International law firm joins cyber investigation team… Junior lawyers get 25 per cent pay rise… Slaughter & May announces trainee retention… Apple could face state class action…
International law firm Stephenson Harwood has joined forces with Protection Group International and Red Lion Chambers to launch a cyber investigation service. The service combines specialist legal, regulatory and technical advice to enable companies to deal with cyber-attacks and the regulatory fall-out from the aftermath of the attack. The team will initially focus on cyber investigations where individuals with criminal intent have set out deliberately to harm a company’s infrastructure, steal sensitive data or hold companies to ransom, whether for the purpose of financial crime, industrial espionage, activism, terrorism or individual disaffection.
Junior lawyers get 25 per cent pay rise
Junior lawyers at Allen & Overy are to receive a salary increase of more than 25 per cent following a pay review in London. Newly qualified lawyers will receive 18 per cent and start on the equivalent of AU$166,151; there is a 27 per cent boost for those with 1 year experience to $194,693. There are also increase for those with 2 and 3 years’ experience. The salary structure changes are accompanied by a new bonus scheme to reward ‘exceptional’ work.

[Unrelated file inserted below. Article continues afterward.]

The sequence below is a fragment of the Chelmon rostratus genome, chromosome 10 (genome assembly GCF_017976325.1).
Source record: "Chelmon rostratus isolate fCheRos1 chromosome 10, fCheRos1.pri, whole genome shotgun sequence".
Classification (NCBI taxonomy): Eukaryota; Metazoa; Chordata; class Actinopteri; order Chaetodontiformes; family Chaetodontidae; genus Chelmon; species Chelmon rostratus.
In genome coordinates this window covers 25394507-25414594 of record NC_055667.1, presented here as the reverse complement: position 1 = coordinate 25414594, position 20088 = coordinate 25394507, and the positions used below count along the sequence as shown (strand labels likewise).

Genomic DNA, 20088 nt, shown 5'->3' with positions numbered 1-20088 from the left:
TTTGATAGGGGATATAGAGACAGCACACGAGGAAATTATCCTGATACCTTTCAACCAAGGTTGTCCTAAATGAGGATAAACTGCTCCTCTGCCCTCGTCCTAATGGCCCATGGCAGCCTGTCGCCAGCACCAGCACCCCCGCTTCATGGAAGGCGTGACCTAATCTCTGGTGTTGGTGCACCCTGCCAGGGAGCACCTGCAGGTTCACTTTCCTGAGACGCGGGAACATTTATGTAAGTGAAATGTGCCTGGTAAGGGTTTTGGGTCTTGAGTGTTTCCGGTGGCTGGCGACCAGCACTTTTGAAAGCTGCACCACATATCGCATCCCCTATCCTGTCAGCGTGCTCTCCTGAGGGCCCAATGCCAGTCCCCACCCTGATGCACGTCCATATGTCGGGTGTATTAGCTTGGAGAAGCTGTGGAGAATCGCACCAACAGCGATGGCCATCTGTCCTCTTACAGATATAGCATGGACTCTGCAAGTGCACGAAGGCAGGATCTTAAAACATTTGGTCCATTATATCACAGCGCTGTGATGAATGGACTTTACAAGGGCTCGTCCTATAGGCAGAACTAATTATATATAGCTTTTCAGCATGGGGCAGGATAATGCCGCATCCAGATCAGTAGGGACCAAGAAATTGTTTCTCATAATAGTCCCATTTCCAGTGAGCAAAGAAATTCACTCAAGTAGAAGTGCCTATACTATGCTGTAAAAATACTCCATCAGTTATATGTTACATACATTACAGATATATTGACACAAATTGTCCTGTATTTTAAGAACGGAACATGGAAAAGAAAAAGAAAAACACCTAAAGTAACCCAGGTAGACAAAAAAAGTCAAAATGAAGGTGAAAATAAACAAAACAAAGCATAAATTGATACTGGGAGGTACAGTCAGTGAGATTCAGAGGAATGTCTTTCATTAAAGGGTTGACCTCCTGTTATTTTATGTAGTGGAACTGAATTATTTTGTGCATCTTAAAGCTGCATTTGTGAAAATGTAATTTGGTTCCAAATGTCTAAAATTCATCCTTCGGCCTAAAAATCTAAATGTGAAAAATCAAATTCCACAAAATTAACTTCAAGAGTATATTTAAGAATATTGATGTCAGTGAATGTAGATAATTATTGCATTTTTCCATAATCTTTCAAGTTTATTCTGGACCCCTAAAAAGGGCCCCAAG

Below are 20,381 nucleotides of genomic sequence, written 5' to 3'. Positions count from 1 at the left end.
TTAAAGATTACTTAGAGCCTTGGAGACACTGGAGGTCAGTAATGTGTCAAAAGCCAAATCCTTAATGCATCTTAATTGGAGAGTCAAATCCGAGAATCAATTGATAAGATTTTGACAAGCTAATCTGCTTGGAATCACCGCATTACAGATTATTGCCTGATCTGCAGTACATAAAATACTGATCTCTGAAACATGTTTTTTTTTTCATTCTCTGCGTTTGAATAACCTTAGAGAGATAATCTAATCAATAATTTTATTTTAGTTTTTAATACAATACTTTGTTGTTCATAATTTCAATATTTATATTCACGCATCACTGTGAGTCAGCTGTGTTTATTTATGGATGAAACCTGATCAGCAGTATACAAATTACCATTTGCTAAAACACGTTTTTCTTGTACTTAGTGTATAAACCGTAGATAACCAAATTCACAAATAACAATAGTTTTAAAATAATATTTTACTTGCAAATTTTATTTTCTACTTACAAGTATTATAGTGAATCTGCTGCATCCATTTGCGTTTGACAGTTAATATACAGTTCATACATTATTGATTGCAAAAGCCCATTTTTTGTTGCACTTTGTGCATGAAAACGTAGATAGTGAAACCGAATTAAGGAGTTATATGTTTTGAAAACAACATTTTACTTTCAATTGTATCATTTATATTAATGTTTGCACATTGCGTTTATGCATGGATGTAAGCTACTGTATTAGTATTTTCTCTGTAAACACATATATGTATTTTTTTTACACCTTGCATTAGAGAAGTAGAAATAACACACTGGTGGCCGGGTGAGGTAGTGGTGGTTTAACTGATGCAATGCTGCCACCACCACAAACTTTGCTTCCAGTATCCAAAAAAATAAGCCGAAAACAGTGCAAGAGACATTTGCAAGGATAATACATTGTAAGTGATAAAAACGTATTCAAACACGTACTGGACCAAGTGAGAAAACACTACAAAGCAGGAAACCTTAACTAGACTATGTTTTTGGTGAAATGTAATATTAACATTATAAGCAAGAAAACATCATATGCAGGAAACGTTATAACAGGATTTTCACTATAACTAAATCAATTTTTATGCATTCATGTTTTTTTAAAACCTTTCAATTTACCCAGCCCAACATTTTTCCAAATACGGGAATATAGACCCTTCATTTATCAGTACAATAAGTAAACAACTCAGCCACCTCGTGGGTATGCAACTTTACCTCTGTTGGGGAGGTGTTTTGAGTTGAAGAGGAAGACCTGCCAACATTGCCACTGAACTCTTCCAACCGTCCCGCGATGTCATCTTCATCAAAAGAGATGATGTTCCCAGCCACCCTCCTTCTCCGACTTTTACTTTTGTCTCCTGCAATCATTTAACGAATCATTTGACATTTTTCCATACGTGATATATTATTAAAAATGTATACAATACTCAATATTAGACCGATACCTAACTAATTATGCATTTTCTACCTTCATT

Slaughter & May announces trainee retention
Slaughter & May will retain 33 of its 37 current trainees for its September intake. Two of the 37 withdrew from the selection process before a decision had been reached.
Apple could face state class action
Apple could yet face a class action over its routine searching of employees. Workers in Apple stores around the US were told last year in the US Supreme Court that they do not have a right to be paid for their time during the security checks at the end of shifts. However, Bloomberg reports that the California laws are different and relate to time when an employee is ‘under control’ of an employee. A judge in San Francisco ruled last week that a class action can go ahead using Californian law. The case would affect 12,000 Apple employees in the US.